What does FASD stand for?
It stands for Foetal Alcohol Spectrum Disorders. This is an umbrella term which covers a range of disorders that are caused by being exposed to alcohol in the womb. The most commonly occurring diagnoses are Full Foetal Alcohol Syndrome and Alcohol-Related Neurodevelopmental Disorder.  

How common are FASD?
International studies suggest that one in every thousand children has Full Foetal Alcohol Syndrome. The wider spectrum of disorder has been shown in recent studies to be anywhere as high as 85 per 1000 or 8.5% in some groups, with most international studies agreeing on a rough estimate of 1-2% of the population being affected.

What difficulties might someone with FASD have?
It varies from person to person and can depend on how much alcohol they were exposed to in the womb.

Usually, they may have some brain damage and/or developmental difficulties. For example, they are more likely to be diagnosed with Autism or ADHD (Attention Deficiency Hyperactivity Disorder) and may also have difficulties with communication, social functioning, planning and understanding consequence. Many people have simply got problems with how their brains process information and this leads them to struggle in their lives.

Around 10% of those with FASD also develop distinctive facial features. Analysing these features often help us with diagnosis.

How much should I drink when pregnant?
Recent evidence suggests that drinking small amounts of alcohol while pregnant could have more effect on unborn babies than previously thought, but there are mixed messages from the science as it stands now.

It is easier to think of alcohol in terms of the risk from drinking rather than what is safe. If you drink a lot, the risk of causing harm is high. If you drink a little, the risk of causing harm is low. If you do not drink at all, you will not cause harm to your baby from alcohol. This is the only message that fits with the science as it stands today.

The Department of Health therefore recommends that women do not drink any alcohol while pregnant. If they do choose to drink, they should not drink more than one to two units of alcohol once or twice a week, and should not get drunk.

I am pregnant and have had a few drinks. Should I be worried?
Not in the first instance. Whilst we know some things such as your age and nutritional status may affect the health of your baby, it is not always the case that if you drink alcohol, your baby will automatically develop an alcohol-related disorder.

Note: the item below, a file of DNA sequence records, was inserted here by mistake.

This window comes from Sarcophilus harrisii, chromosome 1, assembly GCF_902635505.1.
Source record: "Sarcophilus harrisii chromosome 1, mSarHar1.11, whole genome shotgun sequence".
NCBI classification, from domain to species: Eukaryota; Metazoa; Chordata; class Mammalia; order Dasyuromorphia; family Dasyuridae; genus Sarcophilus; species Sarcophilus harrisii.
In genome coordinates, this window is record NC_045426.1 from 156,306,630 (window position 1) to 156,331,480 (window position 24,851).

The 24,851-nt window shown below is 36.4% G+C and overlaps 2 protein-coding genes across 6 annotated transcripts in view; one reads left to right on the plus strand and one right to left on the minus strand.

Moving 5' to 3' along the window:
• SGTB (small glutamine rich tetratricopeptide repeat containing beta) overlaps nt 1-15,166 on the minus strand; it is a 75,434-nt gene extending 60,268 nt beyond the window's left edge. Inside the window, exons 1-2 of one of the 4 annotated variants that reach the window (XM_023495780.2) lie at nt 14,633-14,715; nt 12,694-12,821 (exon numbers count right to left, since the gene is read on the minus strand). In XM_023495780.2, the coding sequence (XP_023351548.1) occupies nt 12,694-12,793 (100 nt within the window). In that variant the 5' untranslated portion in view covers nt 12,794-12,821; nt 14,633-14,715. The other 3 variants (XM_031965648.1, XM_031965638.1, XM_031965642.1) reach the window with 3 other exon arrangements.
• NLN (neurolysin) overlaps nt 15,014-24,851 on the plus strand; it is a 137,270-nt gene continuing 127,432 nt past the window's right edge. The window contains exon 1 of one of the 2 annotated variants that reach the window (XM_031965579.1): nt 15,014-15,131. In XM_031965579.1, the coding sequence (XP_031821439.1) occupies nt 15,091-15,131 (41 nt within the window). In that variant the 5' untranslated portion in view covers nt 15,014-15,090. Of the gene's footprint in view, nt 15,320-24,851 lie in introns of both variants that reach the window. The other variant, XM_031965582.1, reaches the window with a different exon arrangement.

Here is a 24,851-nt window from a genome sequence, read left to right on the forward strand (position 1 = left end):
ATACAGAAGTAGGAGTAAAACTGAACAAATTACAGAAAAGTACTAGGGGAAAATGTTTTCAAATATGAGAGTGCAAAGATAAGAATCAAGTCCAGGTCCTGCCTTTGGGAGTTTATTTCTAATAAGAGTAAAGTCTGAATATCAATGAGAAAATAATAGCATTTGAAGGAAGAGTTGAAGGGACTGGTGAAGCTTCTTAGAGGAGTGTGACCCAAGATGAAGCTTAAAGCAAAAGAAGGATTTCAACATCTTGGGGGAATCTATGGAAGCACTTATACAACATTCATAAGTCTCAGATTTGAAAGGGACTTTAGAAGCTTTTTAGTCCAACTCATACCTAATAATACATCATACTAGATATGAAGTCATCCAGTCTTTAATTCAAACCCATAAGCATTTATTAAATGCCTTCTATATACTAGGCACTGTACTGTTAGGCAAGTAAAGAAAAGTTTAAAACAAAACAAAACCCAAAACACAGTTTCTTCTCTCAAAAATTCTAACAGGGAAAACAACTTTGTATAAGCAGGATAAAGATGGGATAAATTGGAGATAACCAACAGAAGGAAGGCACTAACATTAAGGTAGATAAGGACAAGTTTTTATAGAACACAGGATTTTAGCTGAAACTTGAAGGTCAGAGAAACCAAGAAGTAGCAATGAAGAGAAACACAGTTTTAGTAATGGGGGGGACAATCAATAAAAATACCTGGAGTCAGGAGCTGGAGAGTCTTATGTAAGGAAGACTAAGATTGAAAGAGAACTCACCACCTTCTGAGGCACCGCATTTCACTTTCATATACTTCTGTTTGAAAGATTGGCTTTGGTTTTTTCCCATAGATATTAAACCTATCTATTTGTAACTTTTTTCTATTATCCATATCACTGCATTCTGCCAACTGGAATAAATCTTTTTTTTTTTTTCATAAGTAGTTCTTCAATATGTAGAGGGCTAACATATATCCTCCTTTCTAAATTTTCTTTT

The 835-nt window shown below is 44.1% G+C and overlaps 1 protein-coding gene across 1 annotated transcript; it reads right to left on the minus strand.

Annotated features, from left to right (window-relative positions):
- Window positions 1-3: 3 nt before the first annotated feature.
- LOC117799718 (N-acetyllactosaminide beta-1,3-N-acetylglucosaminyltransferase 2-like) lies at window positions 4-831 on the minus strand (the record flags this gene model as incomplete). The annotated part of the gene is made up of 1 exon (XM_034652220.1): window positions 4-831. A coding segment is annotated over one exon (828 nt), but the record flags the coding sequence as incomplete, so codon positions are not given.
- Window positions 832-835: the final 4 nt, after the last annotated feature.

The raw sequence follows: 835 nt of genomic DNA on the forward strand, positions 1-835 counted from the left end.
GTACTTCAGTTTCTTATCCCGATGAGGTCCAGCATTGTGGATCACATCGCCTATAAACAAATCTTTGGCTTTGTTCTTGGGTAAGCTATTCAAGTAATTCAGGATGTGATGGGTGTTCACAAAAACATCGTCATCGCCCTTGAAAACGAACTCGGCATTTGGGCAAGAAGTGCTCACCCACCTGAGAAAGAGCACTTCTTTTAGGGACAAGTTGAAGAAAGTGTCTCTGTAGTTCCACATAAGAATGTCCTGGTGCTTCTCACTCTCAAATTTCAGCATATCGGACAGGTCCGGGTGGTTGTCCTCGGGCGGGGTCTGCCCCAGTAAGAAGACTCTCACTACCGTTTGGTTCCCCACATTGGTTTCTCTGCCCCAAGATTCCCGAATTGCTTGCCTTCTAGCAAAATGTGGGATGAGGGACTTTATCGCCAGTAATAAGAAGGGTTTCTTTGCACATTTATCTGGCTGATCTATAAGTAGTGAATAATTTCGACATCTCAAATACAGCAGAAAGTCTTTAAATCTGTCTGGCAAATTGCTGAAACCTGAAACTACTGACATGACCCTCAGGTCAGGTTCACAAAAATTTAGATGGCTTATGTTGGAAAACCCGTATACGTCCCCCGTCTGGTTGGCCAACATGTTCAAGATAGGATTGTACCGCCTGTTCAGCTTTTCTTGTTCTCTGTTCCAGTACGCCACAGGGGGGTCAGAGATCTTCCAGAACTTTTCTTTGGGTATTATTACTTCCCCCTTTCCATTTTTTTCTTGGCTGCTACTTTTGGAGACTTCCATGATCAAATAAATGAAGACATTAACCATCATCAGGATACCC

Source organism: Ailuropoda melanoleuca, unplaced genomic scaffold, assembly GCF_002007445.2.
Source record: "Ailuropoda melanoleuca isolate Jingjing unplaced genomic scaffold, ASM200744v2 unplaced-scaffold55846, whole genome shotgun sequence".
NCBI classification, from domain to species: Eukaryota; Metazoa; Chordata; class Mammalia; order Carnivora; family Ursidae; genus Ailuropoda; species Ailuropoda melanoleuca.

That said, the Department of Health recommends that pregnant women do not drink alcohol when pregnant, because the research into this area is new and on-going.

What should I do if I suspect my child has a FASD?
Your first point of contact should be your GP, midwife or health visitor. They may refer you to a geneticist if your child has the distinctive facial features associated with FASD. However, as this only happens to around 10% of those with a disorder, it may not be until the child starts to experience other difficulties (for example in their behaviour) that they may be refer you onto a developmental paediatrician or psychiatrist.

We accept direct referrals in certain circumstances; usually children aged at least six. By this age, the development delays we would look out for are present but there is still time to help and intervene in managing and treating the disorder. Read Referrals for more information.

Why do you need to have genetic testing? Is FASD a genetic syndrome?
No, FASD is not a genetic syndrome but the presentation of FASD from a behavioral point of view overlaps with other conditions. Good practice would suggest that in order to confidently diagnose FASD, you must first rule out other disorders that are known to have similar behavioral presentations. The most recent research suggests that a CGH array is the best test to conduct in order to look at this. We cannot do that in clinic here, although we can refer on to our regional service at a cost. It is often easier, and in most cases is already commissioned, to have these tests done locally before referral to us.

What help is available once a diagnosis is made?
FASDs can't be cured but they can be managed. The earlier they are diagnosed, the more that can be done to help.

Once someone is diagnosed, we focus on helping that person manage their condition, with the aim of preventing secondary social and psychological conditions developing in the long term, such as social exclusion and mental ill health.

I have more questions
Contact us if you have any more queries.

Dr Raja Mukherjee is recognised as a leading expert in Foetal Alcohol Spectrum disorders (FASD).

Below he answers common questions about FASD. We hope you will find these useful. If you have any further questions in relation to the videos below or any other aspect of the website you can tweet Dr Mukherjee on @rajamukherjee10.